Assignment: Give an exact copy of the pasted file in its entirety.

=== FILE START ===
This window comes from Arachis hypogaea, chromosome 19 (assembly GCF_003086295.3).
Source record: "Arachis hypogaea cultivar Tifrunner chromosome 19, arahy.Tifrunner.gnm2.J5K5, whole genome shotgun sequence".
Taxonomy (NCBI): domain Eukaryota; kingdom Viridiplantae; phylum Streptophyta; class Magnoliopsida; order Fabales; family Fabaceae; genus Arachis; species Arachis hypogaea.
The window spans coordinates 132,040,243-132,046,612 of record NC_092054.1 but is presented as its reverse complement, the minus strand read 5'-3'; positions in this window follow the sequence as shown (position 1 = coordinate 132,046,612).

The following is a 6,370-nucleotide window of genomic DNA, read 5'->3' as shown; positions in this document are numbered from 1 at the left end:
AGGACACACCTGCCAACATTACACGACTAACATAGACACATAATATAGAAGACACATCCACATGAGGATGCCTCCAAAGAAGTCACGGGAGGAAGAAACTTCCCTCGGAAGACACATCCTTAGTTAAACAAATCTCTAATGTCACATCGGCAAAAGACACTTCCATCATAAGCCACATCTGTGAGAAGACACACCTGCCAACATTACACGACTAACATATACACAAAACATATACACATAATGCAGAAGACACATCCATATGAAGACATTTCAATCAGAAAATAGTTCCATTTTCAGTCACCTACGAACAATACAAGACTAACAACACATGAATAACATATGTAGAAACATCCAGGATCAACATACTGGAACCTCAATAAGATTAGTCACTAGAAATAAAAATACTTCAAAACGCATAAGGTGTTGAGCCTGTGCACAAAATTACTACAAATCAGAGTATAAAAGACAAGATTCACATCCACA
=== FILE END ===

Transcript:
This window comes from Arachis hypogaea, chromosome 19 (assembly GCF_003086295.3).
Source record: "Arachis hypogaea cultivar Tifrunner chromosome 19, arahy.Tifrunner.gnm2.J5K5, whole genome shotgun sequence".
Taxonomy (NCBI): domain Eukaryota; kingdom Viridiplantae; phylum Streptophyta; class Magnoliopsida; order Fabales; family Fabaceae; genus Arachis; species Arachis hypogaea.
The window spans coordinates 132,040,243-132,046,612 of record NC_092054.1 but is presented as its reverse complement, the minus strand read 5'-3'; positions in this window follow the sequence as shown (position 1 = coordinate 132,046,612).

The following is a 6,370-nucleotide window of genomic DNA, read 5'->3' as shown; positions in this document are numbered from 1 at the left end:
AGGACACACCTGCCAACATTACACGACTAACATAGACACATAATATAGAAGACACATCCACATGAGGATGCCTCCAAAGAAGTCACGGGAGGAAGAAACTTCCCTCGGAAGACACATCCTTAGTTAAACAAATCTCTAATGTCACATCGGCAAAAGACACTTCCATCATAAGCCACATCTGTGAGAAGACACACCTGCCAACATTACACGACTAACATATACACAAAACATATACACATAATGCAGAAGACACATCCATATGAAGACATTTCAATCAGAAAATAGTTCCATTTTCAGTCACCTACGAACAATACAAGACTAACAACACATGAATAACATATGTAGAAACATCCAGGATCAACATACTGGAACCTCAATAAGATTAGTCACTAGAAATAAAAATACTTCAAAACGCATAAGGTGTTGAGCCTGTGCACAAAATTACTACAAATCAGAGTATAAAAGACAAGATTCACATCCACA